Changes are set to be made to Powys County Council’s housing policy that will help deal with the rising problem of homelessness.

At a meeting of the council’s Cabinet tomorrow (Tuesday) councillors will be presented with a report suggesting tweaks to the “Homes in Powys” allocations policy to allow for the Powys Rapid Rehousing Transition Plan 2023-2028 to be part of it,

The rapid rehousing plan is a legal requirement from the Welsh Government to tackle homelessness.

The report said: “The plan sets out how the council and agencies across the public, private and third sectors will work together over the next five years to prevent homelessness.

“Where that is not possible, move people as swiftly as practicable through temporary accommodation and into settled accommodation.”

The report explains: “The council’s homeless service has seen unprecedented pressures in recent years due to a number of factors.

“These include the response to minimising the impact of the COVID-19 pandemic through the Welsh Government’s ‘Everyone In’ policy and an increasingly dysfunctional housing market in which the cost and availability of secure housing are increasingly challenging to those with low and medium incomes.”

Data included in the plan shows that the number of homeless presentations to the council has gone up year on year from 613 in 2019/2020 to 704 in 2020/2021, 833 in 2021/2022 and 856 in 2022/2023.

To deal with this the council has placed families in temporary accommodation including bed and breakfasts.

In 2019/2020, 90 households needed temporary accommodation, this rose to 200 in 2020/2021, with the rise continuing to 346 in 2021/2022 and 444 in 2022/2023.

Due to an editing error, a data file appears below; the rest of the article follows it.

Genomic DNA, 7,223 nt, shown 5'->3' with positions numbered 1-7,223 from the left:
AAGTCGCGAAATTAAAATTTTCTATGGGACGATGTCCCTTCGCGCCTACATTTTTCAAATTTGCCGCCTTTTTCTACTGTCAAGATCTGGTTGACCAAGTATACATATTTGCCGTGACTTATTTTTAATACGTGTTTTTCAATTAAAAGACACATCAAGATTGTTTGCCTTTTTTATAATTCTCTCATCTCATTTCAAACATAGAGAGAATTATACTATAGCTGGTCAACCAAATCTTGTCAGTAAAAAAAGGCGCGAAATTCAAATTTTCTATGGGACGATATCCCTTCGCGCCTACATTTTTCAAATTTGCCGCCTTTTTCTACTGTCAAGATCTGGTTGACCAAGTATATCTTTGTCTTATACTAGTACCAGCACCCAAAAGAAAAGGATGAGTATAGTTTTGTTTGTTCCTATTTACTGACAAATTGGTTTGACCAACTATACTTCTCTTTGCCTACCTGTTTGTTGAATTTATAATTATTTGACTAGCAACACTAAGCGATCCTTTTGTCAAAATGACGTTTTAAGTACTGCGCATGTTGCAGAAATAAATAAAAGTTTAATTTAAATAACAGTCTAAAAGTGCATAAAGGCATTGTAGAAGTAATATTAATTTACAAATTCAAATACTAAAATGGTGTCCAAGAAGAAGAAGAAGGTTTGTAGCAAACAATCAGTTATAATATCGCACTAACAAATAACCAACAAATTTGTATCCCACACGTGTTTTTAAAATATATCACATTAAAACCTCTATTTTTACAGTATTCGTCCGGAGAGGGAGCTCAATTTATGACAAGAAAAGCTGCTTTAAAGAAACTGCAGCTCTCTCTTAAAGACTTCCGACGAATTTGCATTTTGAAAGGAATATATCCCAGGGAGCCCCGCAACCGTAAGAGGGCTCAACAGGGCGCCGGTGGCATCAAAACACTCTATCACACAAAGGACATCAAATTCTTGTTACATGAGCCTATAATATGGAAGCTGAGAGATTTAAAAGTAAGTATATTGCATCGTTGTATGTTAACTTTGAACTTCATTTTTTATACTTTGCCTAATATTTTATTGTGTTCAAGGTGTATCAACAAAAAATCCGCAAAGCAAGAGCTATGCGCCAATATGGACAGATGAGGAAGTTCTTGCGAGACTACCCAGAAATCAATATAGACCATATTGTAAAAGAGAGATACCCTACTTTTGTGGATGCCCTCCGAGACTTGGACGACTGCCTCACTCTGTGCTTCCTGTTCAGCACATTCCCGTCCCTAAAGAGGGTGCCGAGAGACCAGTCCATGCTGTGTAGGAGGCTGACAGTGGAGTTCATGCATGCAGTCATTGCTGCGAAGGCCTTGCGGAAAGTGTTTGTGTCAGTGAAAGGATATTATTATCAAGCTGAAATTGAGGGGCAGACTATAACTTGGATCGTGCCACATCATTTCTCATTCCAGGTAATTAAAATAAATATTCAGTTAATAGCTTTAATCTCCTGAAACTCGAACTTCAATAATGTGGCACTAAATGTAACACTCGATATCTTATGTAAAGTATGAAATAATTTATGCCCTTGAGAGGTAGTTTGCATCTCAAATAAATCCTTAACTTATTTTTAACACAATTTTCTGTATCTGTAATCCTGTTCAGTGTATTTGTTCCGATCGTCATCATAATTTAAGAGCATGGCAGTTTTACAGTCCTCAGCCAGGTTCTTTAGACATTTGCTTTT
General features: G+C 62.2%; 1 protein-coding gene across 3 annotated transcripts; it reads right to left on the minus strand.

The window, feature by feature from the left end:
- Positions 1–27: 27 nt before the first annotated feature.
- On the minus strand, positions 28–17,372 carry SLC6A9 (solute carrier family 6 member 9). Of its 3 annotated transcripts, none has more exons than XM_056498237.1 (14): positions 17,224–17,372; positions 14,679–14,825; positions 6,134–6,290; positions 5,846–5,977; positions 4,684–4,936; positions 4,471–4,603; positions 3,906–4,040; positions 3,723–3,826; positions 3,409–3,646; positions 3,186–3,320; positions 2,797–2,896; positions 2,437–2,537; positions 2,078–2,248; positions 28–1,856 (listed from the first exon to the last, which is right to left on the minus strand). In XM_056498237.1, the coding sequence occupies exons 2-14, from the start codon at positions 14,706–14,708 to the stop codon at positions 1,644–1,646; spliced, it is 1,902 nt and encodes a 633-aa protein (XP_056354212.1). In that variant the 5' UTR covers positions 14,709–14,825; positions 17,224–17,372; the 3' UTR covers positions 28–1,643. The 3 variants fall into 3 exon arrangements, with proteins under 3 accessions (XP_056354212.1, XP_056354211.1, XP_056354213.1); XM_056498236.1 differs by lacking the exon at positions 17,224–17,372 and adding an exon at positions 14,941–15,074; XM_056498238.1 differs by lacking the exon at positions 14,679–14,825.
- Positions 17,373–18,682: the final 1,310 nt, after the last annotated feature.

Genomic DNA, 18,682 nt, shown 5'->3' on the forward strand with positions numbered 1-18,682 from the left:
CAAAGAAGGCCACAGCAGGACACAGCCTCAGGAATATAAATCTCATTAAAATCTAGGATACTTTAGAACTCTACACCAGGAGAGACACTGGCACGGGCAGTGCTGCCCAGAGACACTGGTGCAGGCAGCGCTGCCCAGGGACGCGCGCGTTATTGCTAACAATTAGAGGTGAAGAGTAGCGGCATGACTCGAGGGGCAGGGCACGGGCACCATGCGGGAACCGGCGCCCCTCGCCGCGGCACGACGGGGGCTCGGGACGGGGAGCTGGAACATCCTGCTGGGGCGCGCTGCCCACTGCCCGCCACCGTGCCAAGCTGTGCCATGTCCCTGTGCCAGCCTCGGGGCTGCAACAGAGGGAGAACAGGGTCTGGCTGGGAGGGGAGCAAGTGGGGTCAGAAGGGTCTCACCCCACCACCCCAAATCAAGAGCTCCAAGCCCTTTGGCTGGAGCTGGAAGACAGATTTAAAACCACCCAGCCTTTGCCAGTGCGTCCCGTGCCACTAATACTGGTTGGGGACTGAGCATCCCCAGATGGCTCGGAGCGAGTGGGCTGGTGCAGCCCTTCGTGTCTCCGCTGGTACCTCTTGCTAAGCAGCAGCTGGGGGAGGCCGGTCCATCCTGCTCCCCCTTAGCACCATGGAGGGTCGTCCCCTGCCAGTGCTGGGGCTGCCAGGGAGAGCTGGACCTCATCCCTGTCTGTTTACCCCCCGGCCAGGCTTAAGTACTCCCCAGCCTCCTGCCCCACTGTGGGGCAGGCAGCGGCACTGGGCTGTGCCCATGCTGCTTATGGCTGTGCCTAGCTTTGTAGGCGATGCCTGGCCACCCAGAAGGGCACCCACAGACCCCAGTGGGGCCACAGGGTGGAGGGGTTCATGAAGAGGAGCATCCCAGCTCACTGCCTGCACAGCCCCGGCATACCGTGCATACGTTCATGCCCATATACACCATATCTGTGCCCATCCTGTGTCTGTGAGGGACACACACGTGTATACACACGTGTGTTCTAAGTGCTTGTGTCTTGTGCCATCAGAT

This is a 394 per cent increase over the four-year period.

During 2022/2023 this cost the council £1.242 million.

The report said: “The projected number of households that will be placed in B&Bs during 2023/24 indicates a similar level of net cost despite an increase in special Welsh Government funding to help local authorities manage the rising levels of homelessness.”

According to the report early intervention is key to the plan.

This means that the council will set up of ‘Instant Access 24/7 Triage Centres.’

These would provide a “first point of contact” and where needed immediately available safe and secure temporary accommodation for those who are homeless.

The council will also need to set up two 24/7 “Supported Accommodation Schemes.”

These will provide supported, self-contained accommodation for those whose needs are sufficiently complex that they are not able to live independently in the community straight away.

The council would also increase the provision of temporary housing through using “Modular Interim Accommodation.”

If the proposals are agreed by Cabinet funding for some parts of the plan would be found from this year’s capital budget.

For other parts provision would need to be made in next year’s council budget and potentially Welsh Government grant funding.